Tidbit: VLC for Multicast Testing

Its pretty well documented on the lovely inter tubes that using VLC to stream multicast is a pretty slick way to test out a multicast setup. It’s also pretty well documented that you need to change the TTL for multicast in VLC to something other than the default 1 or 0 or whatever it is.

Okay cool, so no problem right? VLC has a pretty nifty little “wizard” to set up a stream. Click next, type a group address to use, pick a flavor (UDP or RTP), pick some transcode stuff, and last page (on OSX, also somewhere in Windows, but maybe not the last page) the magical “TTL” setting. It starts at 1. Okay great, so we already know we need to change this… so put it to 10, or 100, or whatever you want.

So cool, time to test. Start with a sender and a receiver in the same subnet just to test it out — easy money, of course that works. Okay great, so next lets move between subnets. WTF. No dice. You know you can set up PIM dense mode…. its possibly the easiest thing ever. Turns out that the little TTL thing you thought you set didn’t really do anything. At all. Nothing.

So if you take a journey to the “Preferences” page and do the “Show All” in OSX, or “Advanced” (or something of the like) in Windows, there just so happens to be a section for “Stream output.” Well in said section there’s another menu called “Access output.” In this menu, there’s ANOTHER TTL setting. So you thought you set the TTL before to 10 or something, but this one still says NOT THAT!!! GRRR!!!  Change this to whatever you need, and wham bam thank you ma’am (assuming your multicast setup is good) you’re off and streaming!


I’d love to link to the other blog that lead me to discover this, but I can’t seem to re-find it. So hopefully this helps somebody else out!


Soapbox #2

Soapbox #2: Know Your Role?

As you may or may not have picked up on, I work for a VAR. I do post sales. The company wants to keep it that way (dedicated post and pre sales guys). I don’t. Maybe. Probably. Sort of.

For the past few months things have lined up a bit and I’ve been fortunate enough to tag along with a pretty cool account manager and get to do the pre-sales thing a fair bit more than I normally would. This, along with starting this blog, and trying to grow a bit in my craft, have led me to some simple truths: Pre-sales is cool. Post-sales is cool. Doing either one too much may cause unwanted side effects. My grandpa (really smart guy) always says, the answer is somewhere in the middle (this applies to so many other things, particular beef of mine being “enterprise” vs. “giants”, but that’s another post).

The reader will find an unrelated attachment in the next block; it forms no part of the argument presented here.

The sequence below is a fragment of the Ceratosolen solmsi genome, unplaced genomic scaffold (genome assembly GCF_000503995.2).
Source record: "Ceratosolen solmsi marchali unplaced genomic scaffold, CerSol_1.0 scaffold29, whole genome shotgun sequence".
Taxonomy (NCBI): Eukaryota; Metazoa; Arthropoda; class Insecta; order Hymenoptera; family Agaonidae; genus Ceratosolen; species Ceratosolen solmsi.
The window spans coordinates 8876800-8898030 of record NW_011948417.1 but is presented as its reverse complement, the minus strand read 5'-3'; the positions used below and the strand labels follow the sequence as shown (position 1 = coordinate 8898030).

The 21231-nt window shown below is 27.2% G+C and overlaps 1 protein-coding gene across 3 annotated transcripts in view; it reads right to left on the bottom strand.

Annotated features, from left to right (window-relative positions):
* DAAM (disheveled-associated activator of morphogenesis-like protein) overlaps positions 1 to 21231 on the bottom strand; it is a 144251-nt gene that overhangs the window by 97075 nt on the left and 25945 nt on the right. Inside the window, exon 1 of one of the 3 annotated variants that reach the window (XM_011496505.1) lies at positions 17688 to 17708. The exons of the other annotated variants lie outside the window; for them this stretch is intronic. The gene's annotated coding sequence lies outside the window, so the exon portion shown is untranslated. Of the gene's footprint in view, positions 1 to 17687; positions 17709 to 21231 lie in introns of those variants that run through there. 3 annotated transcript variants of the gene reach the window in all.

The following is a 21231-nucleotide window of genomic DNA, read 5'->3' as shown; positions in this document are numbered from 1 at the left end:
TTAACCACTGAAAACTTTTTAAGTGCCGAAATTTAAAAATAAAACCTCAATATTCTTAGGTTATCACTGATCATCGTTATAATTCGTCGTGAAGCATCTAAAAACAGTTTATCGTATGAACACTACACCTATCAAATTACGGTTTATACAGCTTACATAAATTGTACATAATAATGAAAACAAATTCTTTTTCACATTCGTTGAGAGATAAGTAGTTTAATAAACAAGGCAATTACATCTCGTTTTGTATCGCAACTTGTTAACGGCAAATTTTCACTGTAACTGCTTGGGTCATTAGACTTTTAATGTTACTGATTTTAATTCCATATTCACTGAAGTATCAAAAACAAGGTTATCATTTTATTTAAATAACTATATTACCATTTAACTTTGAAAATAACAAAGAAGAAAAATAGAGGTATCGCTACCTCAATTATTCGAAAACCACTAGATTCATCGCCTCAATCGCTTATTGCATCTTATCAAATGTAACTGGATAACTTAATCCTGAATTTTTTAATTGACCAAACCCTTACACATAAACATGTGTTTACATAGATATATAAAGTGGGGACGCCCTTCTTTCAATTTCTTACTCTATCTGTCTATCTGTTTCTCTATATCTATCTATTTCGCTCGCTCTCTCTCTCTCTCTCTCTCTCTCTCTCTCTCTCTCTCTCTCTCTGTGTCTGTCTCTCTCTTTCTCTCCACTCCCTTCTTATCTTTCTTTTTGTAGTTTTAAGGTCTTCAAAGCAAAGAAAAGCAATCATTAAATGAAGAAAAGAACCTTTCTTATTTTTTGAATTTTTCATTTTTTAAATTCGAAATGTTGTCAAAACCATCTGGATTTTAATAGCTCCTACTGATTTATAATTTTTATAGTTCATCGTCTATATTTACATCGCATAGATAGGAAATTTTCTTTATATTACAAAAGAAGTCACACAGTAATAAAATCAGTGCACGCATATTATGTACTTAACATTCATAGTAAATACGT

So what the hell am I getting at?

Pre-sales guys always make me feel dumb. They live in a whimsical sales-y world where they are exposed to multiple vendors, new products, and new trends/technologies all the time. They get to weave these new things into the environments they see, and on paper at least, get to apply and leverage these things for our customers. On top of all of that, they have to be able to (if they are half decent) articulate all of this (sometimes cutting edge stuff) to customers, and paint this beautiful picture of what could be.

Post-sales guys have to live with it. They only get to see what the company sells. They only get to see what their customer base gets talked into buying. On the positive side though, this creates seriously practical experiences. They see what works and what doesn’t. They know how many hours (in real life not sales world) implementing XYZ technology will take. They know the practical benefits, and pitfalls of the technology du jour.

I still don’t think I’ve made a point yet…. working on it.

At this point, I think its clear we’ve come full circle to what my grandpa said. The answer is somewhere in the middle. I think that learning the “art” of pre sales, and keeping up on all the technologies is absolutely critical, maybe even more so for post sales guys than pre sales. Conversely I think its super important to temper that optimism and to filter the bullshit out through a lens of practical experience.

I’m going to continue to do my best to get exposure to the sales side of the house, and to keep up on network technology trends; but I’m going to keep implementing so that I can keep a check on all the rosy sales crap. I want to be somewhere in the middle so that I can be better at whichever side of things I fall on for any particular day.